By Deacon Louis S. Malfara
Special to The CS&T

For many years, the cement front steps, the sidewalk and the landing in front of my house were in constant disrepair. Every spring I got my patching cement and trowel and fixed all the little areas that had eroded throughout the winter months.

One of my sons, who worked part-time for a landscaper said, “Dad, why don’t we renovate your front once and for all? It’s becoming an unsightly mess.” I replied, “What do you have in mind?” His plan was to get his six brothers and sisters together for a weekend, and with the help of his boss, a professional landscaper, they would “EP Henry” the entire front.

The completed project is now 10 years old and I still marvel at its transformation. It’s in this sense that I understand the conversion of St. Paul. When St. Paul experienced his startling vision of Christ, he was transformed into the person that Christ wanted him to become. Christ didn’t just patch him up here and there on the surface of things. Christ touched the very center of his being. St. Paul would never to be the same.

What is this conversion? The Catechism of the Catholic Church describes conversion as a reorientation or a radical turning toward God. St. Paul was now facing in a new direction. But he was not just turned toward God, he was also moving toward him.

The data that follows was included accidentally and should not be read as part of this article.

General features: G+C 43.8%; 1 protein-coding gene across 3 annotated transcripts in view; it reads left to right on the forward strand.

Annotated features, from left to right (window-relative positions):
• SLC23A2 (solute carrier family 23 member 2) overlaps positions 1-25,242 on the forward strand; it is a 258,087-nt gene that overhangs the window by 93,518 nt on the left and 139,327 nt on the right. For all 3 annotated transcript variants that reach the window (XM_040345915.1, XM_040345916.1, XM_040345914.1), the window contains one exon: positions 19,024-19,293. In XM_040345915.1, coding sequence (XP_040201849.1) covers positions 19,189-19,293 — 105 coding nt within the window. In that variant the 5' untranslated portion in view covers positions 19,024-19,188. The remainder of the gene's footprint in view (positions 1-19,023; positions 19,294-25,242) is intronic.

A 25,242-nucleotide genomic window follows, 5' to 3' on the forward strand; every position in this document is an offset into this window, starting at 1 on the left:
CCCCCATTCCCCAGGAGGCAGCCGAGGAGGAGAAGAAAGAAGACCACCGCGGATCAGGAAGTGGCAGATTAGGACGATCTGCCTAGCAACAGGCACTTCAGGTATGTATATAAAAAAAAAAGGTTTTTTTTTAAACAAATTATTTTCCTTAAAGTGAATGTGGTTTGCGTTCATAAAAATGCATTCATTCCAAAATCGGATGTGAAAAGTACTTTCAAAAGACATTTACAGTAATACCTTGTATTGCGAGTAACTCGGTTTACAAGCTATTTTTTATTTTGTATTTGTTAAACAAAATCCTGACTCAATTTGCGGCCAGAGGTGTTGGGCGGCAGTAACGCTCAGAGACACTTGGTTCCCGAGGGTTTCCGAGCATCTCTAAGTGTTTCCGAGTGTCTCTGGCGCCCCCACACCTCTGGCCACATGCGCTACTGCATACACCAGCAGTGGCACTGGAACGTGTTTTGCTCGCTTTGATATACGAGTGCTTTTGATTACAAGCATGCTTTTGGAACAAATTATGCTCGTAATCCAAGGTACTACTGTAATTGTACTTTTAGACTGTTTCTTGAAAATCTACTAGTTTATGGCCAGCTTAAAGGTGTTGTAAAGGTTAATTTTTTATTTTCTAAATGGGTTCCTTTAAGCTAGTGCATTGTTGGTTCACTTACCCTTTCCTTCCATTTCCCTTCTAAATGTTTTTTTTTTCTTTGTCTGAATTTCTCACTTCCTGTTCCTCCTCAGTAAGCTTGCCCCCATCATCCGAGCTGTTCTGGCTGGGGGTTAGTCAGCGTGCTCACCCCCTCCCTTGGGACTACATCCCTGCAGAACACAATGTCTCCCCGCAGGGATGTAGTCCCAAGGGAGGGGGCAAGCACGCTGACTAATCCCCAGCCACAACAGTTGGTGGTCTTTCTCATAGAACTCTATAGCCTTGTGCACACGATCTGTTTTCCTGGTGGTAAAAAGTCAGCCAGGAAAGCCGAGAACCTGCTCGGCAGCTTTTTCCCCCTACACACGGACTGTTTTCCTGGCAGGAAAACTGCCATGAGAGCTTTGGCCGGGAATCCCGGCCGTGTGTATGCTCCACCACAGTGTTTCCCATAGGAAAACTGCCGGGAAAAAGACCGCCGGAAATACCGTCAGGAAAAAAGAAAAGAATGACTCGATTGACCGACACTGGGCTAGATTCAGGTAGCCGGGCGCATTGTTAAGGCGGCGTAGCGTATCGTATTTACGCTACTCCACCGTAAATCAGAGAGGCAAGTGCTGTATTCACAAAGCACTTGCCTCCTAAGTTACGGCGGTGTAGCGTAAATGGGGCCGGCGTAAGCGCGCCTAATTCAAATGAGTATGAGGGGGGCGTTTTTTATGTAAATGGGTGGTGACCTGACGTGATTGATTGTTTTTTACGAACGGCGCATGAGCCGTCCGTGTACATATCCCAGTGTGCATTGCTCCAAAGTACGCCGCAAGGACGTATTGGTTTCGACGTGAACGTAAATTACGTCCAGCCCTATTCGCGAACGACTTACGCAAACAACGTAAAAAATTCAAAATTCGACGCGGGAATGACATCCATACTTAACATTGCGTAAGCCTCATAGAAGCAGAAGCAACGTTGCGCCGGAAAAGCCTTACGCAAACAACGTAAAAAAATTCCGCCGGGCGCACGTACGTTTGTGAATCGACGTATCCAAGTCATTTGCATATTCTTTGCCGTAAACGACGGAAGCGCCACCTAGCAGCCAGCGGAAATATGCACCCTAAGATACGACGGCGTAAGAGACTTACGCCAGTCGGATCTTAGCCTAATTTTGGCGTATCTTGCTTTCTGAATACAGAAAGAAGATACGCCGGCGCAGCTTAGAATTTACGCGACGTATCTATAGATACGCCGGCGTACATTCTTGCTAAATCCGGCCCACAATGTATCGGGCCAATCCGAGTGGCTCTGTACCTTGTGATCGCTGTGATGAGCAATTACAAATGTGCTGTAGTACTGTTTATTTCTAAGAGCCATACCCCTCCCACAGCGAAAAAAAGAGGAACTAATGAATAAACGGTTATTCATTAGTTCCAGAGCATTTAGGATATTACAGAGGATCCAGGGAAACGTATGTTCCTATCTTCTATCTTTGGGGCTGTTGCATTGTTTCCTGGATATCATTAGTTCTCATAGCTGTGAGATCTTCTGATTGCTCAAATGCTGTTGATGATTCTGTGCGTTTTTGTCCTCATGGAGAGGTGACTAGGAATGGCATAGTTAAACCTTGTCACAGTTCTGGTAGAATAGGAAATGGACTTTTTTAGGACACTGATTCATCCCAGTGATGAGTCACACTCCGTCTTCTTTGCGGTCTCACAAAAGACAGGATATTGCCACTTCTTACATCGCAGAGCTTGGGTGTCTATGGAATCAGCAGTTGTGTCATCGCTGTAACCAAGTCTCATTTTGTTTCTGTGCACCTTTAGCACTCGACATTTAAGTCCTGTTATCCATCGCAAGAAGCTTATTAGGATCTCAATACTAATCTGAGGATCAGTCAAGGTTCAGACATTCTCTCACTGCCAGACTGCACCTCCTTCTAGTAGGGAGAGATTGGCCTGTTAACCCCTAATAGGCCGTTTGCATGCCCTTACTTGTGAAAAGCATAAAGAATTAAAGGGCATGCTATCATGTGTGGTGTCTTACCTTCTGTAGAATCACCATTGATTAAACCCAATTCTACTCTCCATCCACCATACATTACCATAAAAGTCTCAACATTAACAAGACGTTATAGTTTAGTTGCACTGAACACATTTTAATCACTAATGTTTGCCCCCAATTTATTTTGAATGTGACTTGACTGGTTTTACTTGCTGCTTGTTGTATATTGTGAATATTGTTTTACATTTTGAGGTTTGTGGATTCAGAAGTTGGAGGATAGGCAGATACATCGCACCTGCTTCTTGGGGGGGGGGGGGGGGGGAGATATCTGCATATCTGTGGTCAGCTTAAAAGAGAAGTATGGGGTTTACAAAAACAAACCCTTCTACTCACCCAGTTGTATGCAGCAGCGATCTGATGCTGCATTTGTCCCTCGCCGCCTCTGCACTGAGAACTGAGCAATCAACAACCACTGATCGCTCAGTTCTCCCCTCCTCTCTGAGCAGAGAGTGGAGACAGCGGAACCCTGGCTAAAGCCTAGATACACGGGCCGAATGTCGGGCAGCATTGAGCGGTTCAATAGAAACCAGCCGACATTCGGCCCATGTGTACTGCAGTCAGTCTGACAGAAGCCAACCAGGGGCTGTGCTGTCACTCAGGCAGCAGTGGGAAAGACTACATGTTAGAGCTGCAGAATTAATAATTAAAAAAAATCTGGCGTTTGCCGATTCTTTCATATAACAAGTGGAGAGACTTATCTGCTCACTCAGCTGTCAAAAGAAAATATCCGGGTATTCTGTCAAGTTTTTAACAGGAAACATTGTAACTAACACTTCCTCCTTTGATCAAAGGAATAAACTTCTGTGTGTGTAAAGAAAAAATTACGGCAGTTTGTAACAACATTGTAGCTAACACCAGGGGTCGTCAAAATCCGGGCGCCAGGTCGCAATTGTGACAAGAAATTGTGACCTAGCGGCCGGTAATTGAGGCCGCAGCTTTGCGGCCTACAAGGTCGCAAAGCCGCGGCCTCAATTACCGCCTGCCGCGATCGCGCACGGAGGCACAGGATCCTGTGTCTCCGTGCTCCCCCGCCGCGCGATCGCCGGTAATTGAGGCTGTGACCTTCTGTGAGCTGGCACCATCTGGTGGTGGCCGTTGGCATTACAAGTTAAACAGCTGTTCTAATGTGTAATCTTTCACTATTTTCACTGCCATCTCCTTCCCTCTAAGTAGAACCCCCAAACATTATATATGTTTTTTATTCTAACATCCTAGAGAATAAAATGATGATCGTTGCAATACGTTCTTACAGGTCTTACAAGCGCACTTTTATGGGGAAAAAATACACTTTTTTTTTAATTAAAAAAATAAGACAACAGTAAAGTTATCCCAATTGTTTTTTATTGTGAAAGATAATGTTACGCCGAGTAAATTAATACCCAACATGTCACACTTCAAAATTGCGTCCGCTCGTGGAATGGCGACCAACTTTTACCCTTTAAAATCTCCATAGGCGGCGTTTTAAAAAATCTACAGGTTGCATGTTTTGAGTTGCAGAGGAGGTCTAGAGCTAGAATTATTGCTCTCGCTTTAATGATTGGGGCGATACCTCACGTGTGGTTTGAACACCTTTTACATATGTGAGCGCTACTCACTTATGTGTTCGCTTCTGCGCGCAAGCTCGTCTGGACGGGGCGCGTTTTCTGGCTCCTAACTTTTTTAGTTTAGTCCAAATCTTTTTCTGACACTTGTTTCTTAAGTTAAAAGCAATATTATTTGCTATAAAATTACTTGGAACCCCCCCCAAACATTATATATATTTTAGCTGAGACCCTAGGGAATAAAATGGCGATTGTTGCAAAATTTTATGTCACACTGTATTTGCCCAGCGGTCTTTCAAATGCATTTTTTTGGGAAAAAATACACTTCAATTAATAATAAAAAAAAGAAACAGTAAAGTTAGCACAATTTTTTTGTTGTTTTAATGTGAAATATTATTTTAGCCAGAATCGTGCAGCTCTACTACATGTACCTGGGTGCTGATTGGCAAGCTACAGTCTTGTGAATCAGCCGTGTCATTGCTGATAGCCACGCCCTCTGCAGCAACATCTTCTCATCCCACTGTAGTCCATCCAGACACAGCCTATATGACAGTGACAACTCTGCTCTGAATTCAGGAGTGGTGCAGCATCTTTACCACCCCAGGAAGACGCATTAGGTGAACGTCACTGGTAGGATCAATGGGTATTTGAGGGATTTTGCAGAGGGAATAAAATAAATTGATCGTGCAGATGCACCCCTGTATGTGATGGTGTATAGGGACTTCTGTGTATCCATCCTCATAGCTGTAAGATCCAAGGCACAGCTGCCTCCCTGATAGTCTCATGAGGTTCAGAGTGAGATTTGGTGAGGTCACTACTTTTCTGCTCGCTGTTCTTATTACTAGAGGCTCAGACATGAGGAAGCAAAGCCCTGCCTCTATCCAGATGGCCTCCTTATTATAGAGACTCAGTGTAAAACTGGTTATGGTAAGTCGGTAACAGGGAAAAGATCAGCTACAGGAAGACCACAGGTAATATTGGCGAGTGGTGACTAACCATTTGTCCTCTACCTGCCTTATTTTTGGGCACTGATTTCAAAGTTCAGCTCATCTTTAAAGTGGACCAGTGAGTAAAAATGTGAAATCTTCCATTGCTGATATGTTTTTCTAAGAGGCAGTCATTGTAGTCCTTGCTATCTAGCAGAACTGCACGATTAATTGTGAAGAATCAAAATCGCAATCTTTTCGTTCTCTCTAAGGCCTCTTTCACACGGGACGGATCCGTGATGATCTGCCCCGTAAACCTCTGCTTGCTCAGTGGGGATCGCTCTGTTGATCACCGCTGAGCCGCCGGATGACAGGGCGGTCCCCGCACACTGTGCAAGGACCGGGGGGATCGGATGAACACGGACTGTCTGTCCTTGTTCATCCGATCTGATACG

With great wisdom the Church teaches that “Christ’s call to conversion continues to resound in the lives of Christians,” and that “conversion is the uninterrupted task for the whole Church.” The change in St. Paul was a work in progress during his entire life. It required St. Paul’s cooperation and it took a great deal of effort. The wine of Christ’s presence needed new wine skins because the old could not contain the new.

It is the same way with us when we let Christ begin to work in us. St. Paul describes it this way, “It is no longer I who live, but Christ who lives in me” (Gal. 2:20). It is the work of grace.

So often we are afraid to change and this fear blocks God’s healing touch within us. Admittedly, the prospect of change can be threatening. But St. Paul’s personality did not change. He was still the same person, but just a better version of himself. He was now able to recognize his sinfulness and to seek forgiveness and reconciliation with the God who loved him so much.

By St. Paul’s conversion, Christ convinces us that we too can be transformed into Christ’s vision for us – if we want it. We do not have to settle for patches here and there that just barely keep us going at an arm’s length from God.

We don’t need an EP Henry catalogue to be transformed. All we need to do is say “yes” to Christ.

Permanent deacon Louis Malfara is director of parish ministry at St. William Parish in Philadelphia.